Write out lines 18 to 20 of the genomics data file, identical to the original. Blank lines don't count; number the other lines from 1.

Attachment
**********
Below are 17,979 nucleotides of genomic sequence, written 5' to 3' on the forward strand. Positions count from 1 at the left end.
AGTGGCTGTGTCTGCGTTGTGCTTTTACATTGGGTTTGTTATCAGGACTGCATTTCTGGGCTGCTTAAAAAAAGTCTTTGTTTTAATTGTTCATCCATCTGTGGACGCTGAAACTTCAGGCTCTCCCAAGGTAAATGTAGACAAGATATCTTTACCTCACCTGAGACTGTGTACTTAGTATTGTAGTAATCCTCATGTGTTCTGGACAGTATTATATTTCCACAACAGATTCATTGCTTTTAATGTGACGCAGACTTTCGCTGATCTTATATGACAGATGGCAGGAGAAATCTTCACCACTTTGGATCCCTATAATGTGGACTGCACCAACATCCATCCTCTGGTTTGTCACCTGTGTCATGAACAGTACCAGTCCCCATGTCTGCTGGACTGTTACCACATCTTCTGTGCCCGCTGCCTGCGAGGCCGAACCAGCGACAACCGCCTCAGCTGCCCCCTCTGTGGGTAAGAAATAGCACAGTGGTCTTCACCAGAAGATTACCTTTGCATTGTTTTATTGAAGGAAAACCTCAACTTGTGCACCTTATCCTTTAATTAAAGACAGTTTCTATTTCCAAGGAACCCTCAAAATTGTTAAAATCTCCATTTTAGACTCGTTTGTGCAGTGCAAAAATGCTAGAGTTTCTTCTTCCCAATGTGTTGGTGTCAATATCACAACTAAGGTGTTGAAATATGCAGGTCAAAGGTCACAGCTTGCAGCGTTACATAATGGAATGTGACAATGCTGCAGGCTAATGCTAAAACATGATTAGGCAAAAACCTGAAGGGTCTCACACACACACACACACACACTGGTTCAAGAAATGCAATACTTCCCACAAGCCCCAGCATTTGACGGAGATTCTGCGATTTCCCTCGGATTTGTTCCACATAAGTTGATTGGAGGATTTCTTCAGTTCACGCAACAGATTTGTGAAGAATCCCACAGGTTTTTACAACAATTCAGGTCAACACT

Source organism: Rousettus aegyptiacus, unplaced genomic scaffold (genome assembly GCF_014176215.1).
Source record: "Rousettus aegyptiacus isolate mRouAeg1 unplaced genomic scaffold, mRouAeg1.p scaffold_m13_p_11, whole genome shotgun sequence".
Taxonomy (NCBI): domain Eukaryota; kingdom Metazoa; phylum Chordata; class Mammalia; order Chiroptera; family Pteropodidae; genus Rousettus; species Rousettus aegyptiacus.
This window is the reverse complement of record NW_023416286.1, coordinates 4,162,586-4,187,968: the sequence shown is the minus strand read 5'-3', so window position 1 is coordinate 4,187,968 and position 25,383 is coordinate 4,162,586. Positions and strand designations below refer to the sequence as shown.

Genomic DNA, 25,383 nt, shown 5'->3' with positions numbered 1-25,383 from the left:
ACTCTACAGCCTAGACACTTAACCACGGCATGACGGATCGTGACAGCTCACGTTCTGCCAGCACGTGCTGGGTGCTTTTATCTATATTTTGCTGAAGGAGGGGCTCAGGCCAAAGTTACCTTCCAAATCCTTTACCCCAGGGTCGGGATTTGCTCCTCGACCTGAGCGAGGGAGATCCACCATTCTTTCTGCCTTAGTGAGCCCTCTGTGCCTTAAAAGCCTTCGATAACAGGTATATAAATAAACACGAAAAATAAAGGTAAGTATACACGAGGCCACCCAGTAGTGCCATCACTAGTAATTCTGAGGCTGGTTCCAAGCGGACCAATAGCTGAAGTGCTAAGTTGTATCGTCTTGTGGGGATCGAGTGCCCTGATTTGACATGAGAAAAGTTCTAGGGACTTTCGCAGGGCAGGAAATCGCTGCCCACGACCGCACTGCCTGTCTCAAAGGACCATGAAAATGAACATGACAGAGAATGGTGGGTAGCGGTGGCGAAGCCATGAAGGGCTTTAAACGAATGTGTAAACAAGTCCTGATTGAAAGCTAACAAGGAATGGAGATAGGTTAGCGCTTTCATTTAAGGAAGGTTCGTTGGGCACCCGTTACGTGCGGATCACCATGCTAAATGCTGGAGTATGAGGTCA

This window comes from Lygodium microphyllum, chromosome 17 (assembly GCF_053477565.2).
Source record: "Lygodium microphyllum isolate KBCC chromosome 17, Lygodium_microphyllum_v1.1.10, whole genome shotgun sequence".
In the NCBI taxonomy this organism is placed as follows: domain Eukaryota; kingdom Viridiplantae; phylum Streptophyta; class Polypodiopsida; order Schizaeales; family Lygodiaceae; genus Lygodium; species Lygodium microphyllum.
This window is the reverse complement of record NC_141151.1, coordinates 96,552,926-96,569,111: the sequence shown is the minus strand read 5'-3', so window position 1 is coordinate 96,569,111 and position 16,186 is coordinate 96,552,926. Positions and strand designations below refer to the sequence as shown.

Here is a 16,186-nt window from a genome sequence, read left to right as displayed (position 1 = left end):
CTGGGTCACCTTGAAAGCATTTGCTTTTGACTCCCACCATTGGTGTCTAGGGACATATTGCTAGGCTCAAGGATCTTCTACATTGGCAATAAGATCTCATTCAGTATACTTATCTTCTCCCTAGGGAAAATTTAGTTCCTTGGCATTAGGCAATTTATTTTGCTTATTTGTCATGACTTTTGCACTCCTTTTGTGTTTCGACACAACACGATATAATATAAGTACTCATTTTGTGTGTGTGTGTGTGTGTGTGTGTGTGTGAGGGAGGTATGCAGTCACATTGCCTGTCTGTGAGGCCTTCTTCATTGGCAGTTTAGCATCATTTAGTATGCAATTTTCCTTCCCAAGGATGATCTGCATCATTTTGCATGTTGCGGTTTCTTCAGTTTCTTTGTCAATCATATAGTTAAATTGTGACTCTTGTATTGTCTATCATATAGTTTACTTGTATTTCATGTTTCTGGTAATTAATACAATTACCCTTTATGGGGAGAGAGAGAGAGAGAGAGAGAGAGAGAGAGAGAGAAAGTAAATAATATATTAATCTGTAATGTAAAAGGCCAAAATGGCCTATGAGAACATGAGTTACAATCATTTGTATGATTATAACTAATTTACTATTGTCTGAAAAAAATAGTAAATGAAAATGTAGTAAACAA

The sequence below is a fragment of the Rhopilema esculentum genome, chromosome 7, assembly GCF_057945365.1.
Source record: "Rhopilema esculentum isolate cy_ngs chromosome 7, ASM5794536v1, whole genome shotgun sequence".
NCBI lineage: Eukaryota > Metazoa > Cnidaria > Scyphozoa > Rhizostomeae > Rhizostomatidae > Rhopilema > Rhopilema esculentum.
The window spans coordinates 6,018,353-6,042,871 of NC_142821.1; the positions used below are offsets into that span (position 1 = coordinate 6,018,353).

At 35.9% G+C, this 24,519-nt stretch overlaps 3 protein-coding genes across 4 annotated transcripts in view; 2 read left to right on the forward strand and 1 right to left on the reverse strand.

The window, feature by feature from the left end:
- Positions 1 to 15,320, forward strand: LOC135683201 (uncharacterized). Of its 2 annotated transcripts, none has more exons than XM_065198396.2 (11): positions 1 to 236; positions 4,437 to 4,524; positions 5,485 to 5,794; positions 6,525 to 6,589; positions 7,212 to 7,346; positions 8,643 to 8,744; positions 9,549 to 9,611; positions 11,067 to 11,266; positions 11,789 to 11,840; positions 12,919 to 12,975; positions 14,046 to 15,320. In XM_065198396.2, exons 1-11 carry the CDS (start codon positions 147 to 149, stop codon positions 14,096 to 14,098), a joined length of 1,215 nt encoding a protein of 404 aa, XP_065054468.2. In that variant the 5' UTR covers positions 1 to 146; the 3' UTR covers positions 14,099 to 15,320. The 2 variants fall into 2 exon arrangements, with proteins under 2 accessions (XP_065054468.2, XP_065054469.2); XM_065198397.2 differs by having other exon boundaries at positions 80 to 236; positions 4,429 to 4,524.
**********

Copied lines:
The window spans coordinates 6,018,353-6,042,871 of NC_142821.1; the positions used below are offsets into that span (position 1 = coordinate 6,018,353).

At 35.9% G+C, this 24,519-nt stretch overlaps 3 protein-coding genes across 4 annotated transcripts in view; 2 read left to right on the forward strand and 1 right to left on the reverse strand.

The window, feature by feature from the left end: